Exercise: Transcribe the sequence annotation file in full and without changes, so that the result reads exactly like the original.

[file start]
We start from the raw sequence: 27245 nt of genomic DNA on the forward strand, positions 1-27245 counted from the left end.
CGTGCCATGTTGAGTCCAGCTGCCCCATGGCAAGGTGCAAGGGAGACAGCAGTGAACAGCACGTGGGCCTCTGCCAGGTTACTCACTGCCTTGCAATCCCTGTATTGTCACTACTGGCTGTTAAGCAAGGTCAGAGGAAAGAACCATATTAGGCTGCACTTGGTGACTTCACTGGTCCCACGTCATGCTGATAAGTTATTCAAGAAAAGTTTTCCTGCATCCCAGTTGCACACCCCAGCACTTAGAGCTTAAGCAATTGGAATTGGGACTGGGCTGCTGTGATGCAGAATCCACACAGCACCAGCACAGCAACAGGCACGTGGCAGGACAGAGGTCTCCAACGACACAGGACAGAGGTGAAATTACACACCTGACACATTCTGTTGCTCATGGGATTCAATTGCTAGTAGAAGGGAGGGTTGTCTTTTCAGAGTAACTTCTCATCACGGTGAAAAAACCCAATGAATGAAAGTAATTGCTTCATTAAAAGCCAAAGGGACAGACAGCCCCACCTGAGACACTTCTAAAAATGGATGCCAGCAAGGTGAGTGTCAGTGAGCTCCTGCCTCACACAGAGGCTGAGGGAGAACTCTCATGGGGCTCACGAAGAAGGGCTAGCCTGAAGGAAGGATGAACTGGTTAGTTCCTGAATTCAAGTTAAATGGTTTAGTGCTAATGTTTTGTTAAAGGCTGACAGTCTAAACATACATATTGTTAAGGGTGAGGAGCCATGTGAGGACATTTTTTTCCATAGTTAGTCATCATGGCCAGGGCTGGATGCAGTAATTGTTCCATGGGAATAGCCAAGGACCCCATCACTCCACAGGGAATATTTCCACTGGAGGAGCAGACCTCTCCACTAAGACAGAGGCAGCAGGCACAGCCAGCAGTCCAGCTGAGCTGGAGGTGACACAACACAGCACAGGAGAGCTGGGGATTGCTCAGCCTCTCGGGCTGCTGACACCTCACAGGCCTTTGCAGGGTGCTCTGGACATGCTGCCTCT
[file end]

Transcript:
We start from the raw sequence: 27245 nt of genomic DNA on the forward strand, positions 1-27245 counted from the left end.
CGTGCCATGTTGAGTCCAGCTGCCCCATGGCAAGGTGCAAGGGAGACAGCAGTGAACAGCACGTGGGCCTCTGCCAGGTTACTCACTGCCTTGCAATCCCTGTATTGTCACTACTGGCTGTTAAGCAAGGTCAGAGGAAAGAACCATATTAGGCTGCACTTGGTGACTTCACTGGTCCCACGTCATGCTGATAAGTTATTCAAGAAAAGTTTTCCTGCATCCCAGTTGCACACCCCAGCACTTAGAGCTTAAGCAATTGGAATTGGGACTGGGCTGCTGTGATGCAGAATCCACACAGCACCAGCACAGCAACAGGCACGTGGCAGGACAGAGGTCTCCAACGACACAGGACAGAGGTGAAATTACACACCTGACACATTCTGTTGCTCATGGGATTCAATTGCTAGTAGAAGGGAGGGTTGTCTTTTCAGAGTAACTTCTCATCACGGTGAAAAAACCCAATGAATGAAAGTAATTGCTTCATTAAAAGCCAAAGGGACAGACAGCCCCACCTGAGACACTTCTAAAAATGGATGCCAGCAAGGTGAGTGTCAGTGAGCTCCTGCCTCACACAGAGGCTGAGGGAGAACTCTCATGGGGCTCACGAAGAAGGGCTAGCCTGAAGGAAGGATGAACTGGTTAGTTCCTGAATTCAAGTTAAATGGTTTAGTGCTAATGTTTTGTTAAAGGCTGACAGTCTAAACATACATATTGTTAAGGGTGAGGAGCCATGTGAGGACATTTTTTTCCATAGTTAGTCATCATGGCCAGGGCTGGATGCAGTAATTGTTCCATGGGAATAGCCAAGGACCCCATCACTCCACAGGGAATATTTCCACTGGAGGAGCAGACCTCTCCACTAAGACAGAGGCAGCAGGCACAGCCAGCAGTCCAGCTGAGCTGGAGGTGACACAACACAGCACAGGAGAGCTGGGGATTGCTCAGCCTCTCGGGCTGCTGACACCTCACAGGCCTTTGCAGGGTGCTCTGGACATGCTGCCTCT